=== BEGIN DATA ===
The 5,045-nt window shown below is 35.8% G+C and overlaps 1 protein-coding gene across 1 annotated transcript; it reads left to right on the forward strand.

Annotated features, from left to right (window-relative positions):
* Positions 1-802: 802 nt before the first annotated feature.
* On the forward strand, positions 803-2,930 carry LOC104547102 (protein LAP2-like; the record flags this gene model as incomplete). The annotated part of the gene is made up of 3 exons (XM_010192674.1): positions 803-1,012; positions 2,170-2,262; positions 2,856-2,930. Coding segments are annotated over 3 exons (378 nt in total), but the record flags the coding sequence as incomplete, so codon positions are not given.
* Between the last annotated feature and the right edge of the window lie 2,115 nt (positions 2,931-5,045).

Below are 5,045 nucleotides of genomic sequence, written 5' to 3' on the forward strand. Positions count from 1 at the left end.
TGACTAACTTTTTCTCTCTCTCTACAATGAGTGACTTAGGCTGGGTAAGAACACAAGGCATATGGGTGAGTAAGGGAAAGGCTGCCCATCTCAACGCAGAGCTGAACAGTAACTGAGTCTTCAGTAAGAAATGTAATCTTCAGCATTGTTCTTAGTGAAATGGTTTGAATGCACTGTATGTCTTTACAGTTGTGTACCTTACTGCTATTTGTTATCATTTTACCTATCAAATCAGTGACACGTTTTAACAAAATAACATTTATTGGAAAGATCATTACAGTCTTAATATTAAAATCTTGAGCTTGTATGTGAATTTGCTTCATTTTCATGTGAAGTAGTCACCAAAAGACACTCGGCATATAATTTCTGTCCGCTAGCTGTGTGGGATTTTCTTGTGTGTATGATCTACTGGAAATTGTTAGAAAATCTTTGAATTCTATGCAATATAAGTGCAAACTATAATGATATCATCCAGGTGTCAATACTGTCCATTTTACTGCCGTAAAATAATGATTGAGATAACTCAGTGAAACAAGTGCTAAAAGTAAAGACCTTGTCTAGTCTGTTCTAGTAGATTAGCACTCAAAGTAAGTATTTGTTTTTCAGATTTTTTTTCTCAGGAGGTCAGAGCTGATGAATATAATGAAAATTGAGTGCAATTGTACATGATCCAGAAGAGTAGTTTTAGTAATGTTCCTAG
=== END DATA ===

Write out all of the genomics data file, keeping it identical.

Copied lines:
The 5,045-nt window shown below is 35.8% G+C and overlaps 1 protein-coding gene across 1 annotated transcript; it reads left to right on the forward strand.

Annotated features, from left to right (window-relative positions):
* Positions 1-802: 802 nt before the first annotated feature.
* On the forward strand, positions 803-2,930 carry LOC104547102 (protein LAP2-like; the record flags this gene model as incomplete). The annotated part of the gene is made up of 3 exons (XM_010192674.1): positions 803-1,012; positions 2,170-2,262; positions 2,856-2,930. Coding segments are annotated over 3 exons (378 nt in total), but the record flags the coding sequence as incomplete, so codon positions are not given.
* Between the last annotated feature and the right edge of the window lie 2,115 nt (positions 2,931-5,045).

Below are 5,045 nucleotides of genomic sequence, written 5' to 3' on the forward strand. Positions count from 1 at the left end.
TGACTAACTTTTTCTCTCTCTCTACAATGAGTGACTTAGGCTGGGTAAGAACACAAGGCATATGGGTGAGTAAGGGAAAGGCTGCCCATCTCAACGCAGAGCTGAACAGTAACTGAGTCTTCAGTAAGAAATGTAATCTTCAGCATTGTTCTTAGTGAAATGGTTTGAATGCACTGTATGTCTTTACAGTTGTGTACCTTACTGCTATTTGTTATCATTTTACCTATCAAATCAGTGACACGTTTTAACAAAATAACATTTATTGGAAAGATCATTACAGTCTTAATATTAAAATCTTGAGCTTGTATGTGAATTTGCTTCATTTTCATGTGAAGTAGTCACCAAAAGACACTCGGCATATAATTTCTGTCCGCTAGCTGTGTGGGATTTTCTTGTGTGTATGATCTACTGGAAATTGTTAGAAAATCTTTGAATTCTATGCAATATAAGTGCAAACTATAATGATATCATCCAGGTGTCAATACTGTCCATTTTACTGCCGTAAAATAATGATTGAGATAACTCAGTGAAACAAGTGCTAAAAGTAAAGACCTTGTCTAGTCTGTTCTAGTAGATTAGCACTCAAAGTAAGTATTTGTTTTTCAGATTTTTTTTCTCAGGAGGTCAGAGCTGATGAATATAATGAAAATTGAGTGCAATTGTACATGATCCAGAAGAGTAGTTTTAGTAATGTTCCTAG